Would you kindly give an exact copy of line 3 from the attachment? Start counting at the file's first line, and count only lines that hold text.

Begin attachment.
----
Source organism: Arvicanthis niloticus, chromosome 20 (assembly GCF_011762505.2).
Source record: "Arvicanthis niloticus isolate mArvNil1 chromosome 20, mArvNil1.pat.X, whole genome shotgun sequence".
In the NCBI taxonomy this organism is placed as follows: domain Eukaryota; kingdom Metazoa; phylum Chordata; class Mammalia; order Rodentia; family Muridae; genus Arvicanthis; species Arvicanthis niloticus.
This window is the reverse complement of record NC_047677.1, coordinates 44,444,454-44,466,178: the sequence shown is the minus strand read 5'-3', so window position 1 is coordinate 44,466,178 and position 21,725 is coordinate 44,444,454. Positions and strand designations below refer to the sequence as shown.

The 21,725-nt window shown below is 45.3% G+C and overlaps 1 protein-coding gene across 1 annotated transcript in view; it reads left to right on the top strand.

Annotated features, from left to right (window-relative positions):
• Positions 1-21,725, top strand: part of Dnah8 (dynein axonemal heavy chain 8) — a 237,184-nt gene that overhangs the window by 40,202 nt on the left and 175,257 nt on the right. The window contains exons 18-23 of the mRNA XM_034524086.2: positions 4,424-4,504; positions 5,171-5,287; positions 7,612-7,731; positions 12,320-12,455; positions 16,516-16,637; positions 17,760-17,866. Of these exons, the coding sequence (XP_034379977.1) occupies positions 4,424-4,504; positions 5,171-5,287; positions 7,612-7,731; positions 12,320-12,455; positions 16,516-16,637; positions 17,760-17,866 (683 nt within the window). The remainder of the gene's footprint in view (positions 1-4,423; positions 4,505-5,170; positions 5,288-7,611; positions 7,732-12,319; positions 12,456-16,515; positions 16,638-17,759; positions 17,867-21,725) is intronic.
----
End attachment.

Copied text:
In the NCBI taxonomy this organism is placed as follows: domain Eukaryota; kingdom Metazoa; phylum Chordata; class Mammalia; order Rodentia; family Muridae; genus Arvicanthis; species Arvicanthis niloticus.